Viking’s GLP-1 spurs steep weight loss, sending shares up 80%

Viking’s GLP-1 spurs steep weight loss, sending shares up 80%

Pass the mead, because Viking Therapeutics has plenty to celebrate after its dual agonist of GLP-1 and GIP was linked to weight loss of up to 14.7% after 13 weeks of treatment, sending the biotech’s stock soaring.

Dose-dependent reductions in the weight of recipients of VK2735, which ranged from 9.1% to 14.7%, were all significantly larger than the 1.7% dip tracked in participants on placebo. While that was enough for the phase 2 study to meet its primary endpoint and clear the 8% bar Viking set as an internal hurdle, the comparison to other molecules is equally important in the increasingly competitive obesity space.

VK2735 looks good compared to the incumbents, with usual caveats about cross-trial comparisons. After 13 weeks, people in Novo Nordisk’s semaglutide phase 3 trial were yet to lose 10% of their body weight. Eli Lilly’s tirzepatide triggered faster, deeper weight loss than semaglutide, but VK2735 looks competitive against that molecule, too. That could catch the eye of pharma dealmakers—and Viking is open to talks.

“Our plan is to proceed aggressively with further clinical development. We’re always open … to [business development] discussions,” Viking CEO Brian Lian, Ph.D., said on a call with investors to discuss the data. “Right now we’re really focused on next steps with the program for us and remain with the ‘open door’ policy for discussing opportunities.”

Would-be buyers may need to dig deep to prise VK2735 away from Viking or buy the biotech outright. The company ended yesterday with a market cap of $3.9 billion but saw its stock climb 80% to above $69 in premarket trading.

Investors sent the stock skyward as they digested data from a 176-subject phase 2 trial that paints Viking as a serious force in the red-hot obesity space. Up to 88% of patients on VK2735 experienced weight loss of 10% or more, compared to 4% of people on placebo, and Viking believes further weight loss is possible beyond Week 13.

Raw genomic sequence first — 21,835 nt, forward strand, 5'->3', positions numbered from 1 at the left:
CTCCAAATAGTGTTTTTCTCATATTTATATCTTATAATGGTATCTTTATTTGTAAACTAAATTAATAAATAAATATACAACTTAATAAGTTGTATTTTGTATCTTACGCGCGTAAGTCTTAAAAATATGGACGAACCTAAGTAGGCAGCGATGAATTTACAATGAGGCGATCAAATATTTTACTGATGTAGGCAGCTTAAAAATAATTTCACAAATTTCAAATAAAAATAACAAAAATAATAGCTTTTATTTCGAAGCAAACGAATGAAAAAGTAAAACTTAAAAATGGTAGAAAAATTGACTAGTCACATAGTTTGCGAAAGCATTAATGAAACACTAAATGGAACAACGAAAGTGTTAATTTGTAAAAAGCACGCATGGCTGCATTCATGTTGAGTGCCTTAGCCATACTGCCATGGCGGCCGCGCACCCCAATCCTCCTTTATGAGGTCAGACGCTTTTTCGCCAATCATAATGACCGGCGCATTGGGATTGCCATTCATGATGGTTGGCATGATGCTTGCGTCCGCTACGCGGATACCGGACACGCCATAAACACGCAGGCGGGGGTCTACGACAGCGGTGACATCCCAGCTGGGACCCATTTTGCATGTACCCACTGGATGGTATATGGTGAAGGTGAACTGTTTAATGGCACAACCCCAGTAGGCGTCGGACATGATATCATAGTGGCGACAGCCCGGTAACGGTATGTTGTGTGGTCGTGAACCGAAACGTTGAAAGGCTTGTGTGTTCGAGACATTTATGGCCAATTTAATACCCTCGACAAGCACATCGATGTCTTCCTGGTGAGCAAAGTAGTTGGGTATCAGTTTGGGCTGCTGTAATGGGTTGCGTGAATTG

“There wasn’t really an indication yet of a plateau signal. The two higher doses, the 10 and the 15, one of them appeared to maybe be accelerating a little bit, but it’s hard to know. These are weekly reads, so you get a little bumpiness as the curve evolves,” Lian said.

Asked by an analyst why VK2735 may outperform the competition, Lian pointed to a pharmacokinetic profile that “provides very good exposures” and a half-life that is “quite long.” Lian said those connected factors may help “drive this level of efficacy.”

The next step is to hold a meeting with the FDA, something Lian expects to happen around the middle of the year. “It seems more than likely that a phase 2b will be the next step here but we’ll have a better idea after we speak with the FDA and get some guidance,” the CEO said.

On the safety and tolerability front, the discontinuation rate across all VK2735 doses was slightly lower than in the placebo group, with 13% playing off against 14%, although the rate at the highest dose was 20%.

As with other GLP-1 drugs, many patients experienced nausea, with the rate peaking at 63% at the top dose, but most of the cases were mild and none were severe. One patient went to hospital with symptoms of dizziness. The patient was diagnosed with dehydration and admitted to the hospital, triggering a serious adverse event, but then recovered.

Viking is yet to share data on markers such as liver fat and plasma lipids, but earlier studies suggest the candidate may benefit patients with comorbidities linked to obesity. Lian said the mechanism “seems to be applicable” to metabolic dysfunction-associated steatohepatitis, an indication Viking knows well from its work on VK2809, but, for now, the biotech is going to direct its resources to obesity.

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